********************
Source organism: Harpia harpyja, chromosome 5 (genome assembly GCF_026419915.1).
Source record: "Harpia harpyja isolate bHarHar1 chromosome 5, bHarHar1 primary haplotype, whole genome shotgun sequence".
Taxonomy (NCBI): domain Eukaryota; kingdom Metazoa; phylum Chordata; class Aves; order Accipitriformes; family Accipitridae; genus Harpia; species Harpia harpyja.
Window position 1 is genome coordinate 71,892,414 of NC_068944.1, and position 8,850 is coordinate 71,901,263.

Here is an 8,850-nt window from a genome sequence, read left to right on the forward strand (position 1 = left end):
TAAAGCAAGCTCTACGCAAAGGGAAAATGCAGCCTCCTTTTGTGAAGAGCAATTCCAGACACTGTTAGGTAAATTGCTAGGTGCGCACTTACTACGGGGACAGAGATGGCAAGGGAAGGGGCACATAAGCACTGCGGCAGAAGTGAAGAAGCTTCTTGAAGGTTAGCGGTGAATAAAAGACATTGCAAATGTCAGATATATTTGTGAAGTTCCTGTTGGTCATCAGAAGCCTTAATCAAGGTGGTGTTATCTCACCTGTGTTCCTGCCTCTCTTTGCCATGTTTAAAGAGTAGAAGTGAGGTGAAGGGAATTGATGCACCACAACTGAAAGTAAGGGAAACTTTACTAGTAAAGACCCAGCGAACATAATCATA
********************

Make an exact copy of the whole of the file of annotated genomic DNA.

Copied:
Source organism: Harpia harpyja, chromosome 5 (genome assembly GCF_026419915.1).
Source record: "Harpia harpyja isolate bHarHar1 chromosome 5, bHarHar1 primary haplotype, whole genome shotgun sequence".
Taxonomy (NCBI): domain Eukaryota; kingdom Metazoa; phylum Chordata; class Aves; order Accipitriformes; family Accipitridae; genus Harpia; species Harpia harpyja.
Window position 1 is genome coordinate 71,892,414 of NC_068944.1, and position 8,850 is coordinate 71,901,263.

Here is an 8,850-nt window from a genome sequence, read left to right on the forward strand (position 1 = left end):
TAAAGCAAGCTCTACGCAAAGGGAAAATGCAGCCTCCTTTTGTGAAGAGCAATTCCAGACACTGTTAGGTAAATTGCTAGGTGCGCACTTACTACGGGGACAGAGATGGCAAGGGAAGGGGCACATAAGCACTGCGGCAGAAGTGAAGAAGCTTCTTGAAGGTTAGCGGTGAATAAAAGACATTGCAAATGTCAGATATATTTGTGAAGTTCCTGTTGGTCATCAGAAGCCTTAATCAAGGTGGTGTTATCTCACCTGTGTTCCTGCCTCTCTTTGCCATGTTTAAAGAGTAGAAGTGAGGTGAAGGGAATTGATGCACCACAACTGAAAGTAAGGGAAACTTTACTAGTAAAGACCCAGCGAACATAATCATA